“The Slovak economy is, surprisingly, experiencing good times,” says Tomas Rybar, Partner at Cechova & Partners in Bratislava, despite political turbulence due to lasting issues relating to corruption and some of the xenophobic and anti-immigrant attitudes that have arisen in the country in recent years – as they have across Europe – and the rise of the far-right.
Rybar reports that the economic scene in Slovakia is relatively stable compared to some neighboring countries. He explains that a certain legislative balance appears to have taken hold following the marriage of convenience between Left and Right elements in the current government, replacing the turmoil of the past few years, in which control of the government alternated between parties on the Right and Left, with each seeking to undo the legislative achievements of its predecessor – and, as a result, little lasting getting done. "Be it in spite of or thanks to the politics," Rybar says, the Slovak economy has been thriving, most visibly in the automotive sector, exemplified most famously by the building of the Jaguar/Land Rover plant that is scheduled to begin operation in 2018, as well in the shared service center sector, which is particularly strong in Bratislava but now also popping up in other regions due to shortage of workforce.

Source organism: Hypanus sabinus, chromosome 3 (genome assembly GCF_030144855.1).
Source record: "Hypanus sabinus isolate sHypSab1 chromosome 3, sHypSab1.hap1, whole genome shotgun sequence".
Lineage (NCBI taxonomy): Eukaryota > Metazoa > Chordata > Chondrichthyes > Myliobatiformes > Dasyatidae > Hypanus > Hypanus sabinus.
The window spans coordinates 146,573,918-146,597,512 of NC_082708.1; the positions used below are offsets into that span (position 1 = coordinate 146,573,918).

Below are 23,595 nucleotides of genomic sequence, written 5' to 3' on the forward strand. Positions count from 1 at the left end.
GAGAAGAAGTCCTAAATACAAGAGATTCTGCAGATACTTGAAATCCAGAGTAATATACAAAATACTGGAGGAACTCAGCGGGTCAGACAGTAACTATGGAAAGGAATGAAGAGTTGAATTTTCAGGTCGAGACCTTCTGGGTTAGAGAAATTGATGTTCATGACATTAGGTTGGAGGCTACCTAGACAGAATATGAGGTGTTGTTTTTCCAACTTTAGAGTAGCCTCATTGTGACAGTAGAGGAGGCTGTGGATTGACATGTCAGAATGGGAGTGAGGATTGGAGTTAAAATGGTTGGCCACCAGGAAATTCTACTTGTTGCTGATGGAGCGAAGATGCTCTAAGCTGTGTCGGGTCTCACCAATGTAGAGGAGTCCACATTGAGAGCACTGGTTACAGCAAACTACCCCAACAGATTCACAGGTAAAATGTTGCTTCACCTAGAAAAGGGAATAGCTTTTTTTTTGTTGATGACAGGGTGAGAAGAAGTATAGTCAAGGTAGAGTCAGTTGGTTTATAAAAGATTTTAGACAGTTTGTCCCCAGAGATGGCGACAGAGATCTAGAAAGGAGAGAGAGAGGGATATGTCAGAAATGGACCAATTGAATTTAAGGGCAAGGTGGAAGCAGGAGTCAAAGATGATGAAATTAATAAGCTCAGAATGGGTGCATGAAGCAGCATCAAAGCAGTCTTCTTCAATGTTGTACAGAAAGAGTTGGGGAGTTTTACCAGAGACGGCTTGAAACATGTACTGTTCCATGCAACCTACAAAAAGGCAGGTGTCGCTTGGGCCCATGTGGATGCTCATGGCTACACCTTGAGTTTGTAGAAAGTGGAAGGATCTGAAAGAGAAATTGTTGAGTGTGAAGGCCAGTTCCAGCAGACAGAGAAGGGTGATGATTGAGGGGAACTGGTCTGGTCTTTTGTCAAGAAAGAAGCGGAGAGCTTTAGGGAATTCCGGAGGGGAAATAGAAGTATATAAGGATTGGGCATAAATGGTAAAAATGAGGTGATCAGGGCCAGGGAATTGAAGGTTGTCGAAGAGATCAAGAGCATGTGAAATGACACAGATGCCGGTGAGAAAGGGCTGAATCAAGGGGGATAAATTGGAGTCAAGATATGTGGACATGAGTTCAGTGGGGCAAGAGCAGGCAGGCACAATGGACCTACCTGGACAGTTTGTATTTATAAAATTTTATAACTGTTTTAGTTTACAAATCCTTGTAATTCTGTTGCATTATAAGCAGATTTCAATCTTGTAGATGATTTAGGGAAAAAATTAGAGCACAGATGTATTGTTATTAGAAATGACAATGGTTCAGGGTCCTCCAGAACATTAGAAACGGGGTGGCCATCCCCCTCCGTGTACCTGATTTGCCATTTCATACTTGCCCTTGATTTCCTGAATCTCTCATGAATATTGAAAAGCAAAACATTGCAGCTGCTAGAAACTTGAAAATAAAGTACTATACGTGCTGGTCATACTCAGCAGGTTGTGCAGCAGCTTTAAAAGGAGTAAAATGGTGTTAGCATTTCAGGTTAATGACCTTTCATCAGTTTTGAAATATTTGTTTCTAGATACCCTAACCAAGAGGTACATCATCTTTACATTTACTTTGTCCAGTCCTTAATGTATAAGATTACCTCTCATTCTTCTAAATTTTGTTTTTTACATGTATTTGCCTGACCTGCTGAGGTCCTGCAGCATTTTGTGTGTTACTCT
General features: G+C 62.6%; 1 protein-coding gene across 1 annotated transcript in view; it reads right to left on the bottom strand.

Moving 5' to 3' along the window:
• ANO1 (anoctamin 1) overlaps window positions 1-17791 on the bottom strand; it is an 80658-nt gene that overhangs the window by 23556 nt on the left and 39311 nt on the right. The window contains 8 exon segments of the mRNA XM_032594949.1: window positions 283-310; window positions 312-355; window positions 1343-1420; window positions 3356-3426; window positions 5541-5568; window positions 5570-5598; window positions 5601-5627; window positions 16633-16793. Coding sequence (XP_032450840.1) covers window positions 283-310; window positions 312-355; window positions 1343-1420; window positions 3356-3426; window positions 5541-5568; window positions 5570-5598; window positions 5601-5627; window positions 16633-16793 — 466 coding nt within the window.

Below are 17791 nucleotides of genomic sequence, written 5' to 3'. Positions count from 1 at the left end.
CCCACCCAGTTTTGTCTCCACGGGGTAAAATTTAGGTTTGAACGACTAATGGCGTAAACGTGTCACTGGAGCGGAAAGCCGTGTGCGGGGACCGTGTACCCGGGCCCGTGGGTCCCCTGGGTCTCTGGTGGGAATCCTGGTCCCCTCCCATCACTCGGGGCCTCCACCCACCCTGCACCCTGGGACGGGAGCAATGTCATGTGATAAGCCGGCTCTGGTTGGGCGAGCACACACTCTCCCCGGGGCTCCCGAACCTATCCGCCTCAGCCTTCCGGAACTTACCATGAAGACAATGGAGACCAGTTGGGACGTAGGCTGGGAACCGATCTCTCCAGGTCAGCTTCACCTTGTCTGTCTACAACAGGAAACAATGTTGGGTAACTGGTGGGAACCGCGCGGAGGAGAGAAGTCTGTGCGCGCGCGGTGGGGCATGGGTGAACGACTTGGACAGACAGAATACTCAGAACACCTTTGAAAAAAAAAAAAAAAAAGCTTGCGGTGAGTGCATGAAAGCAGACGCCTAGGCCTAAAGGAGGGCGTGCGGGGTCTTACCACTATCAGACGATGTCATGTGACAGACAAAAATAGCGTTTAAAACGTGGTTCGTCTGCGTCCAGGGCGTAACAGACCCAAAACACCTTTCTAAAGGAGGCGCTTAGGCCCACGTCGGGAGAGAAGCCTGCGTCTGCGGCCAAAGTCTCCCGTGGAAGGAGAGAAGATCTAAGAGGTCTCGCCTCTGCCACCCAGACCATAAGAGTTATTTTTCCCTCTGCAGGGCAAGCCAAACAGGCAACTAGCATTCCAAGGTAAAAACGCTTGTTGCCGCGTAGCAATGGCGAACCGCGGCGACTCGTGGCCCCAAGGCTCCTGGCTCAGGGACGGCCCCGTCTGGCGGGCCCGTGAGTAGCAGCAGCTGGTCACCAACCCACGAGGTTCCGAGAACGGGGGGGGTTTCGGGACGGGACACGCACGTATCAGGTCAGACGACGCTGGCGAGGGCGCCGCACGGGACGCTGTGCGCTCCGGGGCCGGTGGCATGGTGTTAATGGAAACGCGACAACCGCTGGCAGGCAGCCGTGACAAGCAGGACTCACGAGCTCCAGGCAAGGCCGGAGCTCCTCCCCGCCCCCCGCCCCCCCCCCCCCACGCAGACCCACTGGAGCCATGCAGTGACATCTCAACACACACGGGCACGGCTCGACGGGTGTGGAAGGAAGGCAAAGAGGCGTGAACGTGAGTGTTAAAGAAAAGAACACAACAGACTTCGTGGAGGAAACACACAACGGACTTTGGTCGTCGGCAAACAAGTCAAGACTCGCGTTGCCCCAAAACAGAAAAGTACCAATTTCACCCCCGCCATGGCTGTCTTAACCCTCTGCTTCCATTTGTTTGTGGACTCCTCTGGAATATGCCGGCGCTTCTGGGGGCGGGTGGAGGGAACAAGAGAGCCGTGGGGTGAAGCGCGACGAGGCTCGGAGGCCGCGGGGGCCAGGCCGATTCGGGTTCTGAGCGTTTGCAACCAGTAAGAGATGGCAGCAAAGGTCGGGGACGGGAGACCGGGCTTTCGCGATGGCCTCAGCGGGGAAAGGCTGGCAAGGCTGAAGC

The downside of the boom is that previously unknown shortage, Rybar reports, "in spite of still relatively high nominal unemployment." According to Rybar, "this creates a situation where the need of business to soften the rules for immigrant workers hits the bureaucratic restrictions as well as the anti-immigrant sentiment in the society." While the employment law did not undergo changes after the last elections, Rybar points to some changes on the horizon, including the "not-too-thought-over idea of inclusion of an obligatory 13th salary in the Labor Code."
Rybar claims that, for Cechova & Partners, at least, the recent changes in pharma regulation have also brought significant amounts of work. These regulations include, in particular, the introduction of new rules on medicine distribution, "affecting parallel trade and requiring introduction of so-called emergency channels ensuring swift delivery of medicines not available on the regular market."
Rybar also refers to the country’s Anti-Letterbox Act, designed to ensure more transparency from individuals and legal entities doing business with state-owned or controlled enterprises in Slovakia. While it is driven by noble intentions, Rybar notes, the Act – which came into force in February 2017 – creates a lot of administrative work for companies, which then "need law firms to assist and guide the clients through the obligatory certification process." Rybar reports that no clear standards have been set yet, which adds to the sensitivity of the process.
In summary, “the Slovak economy is steaming ahead,” says Rybar, who notes that it is expected to increase by 5% annually in the next two years, and who is optimistic both "for the firm and the legal business."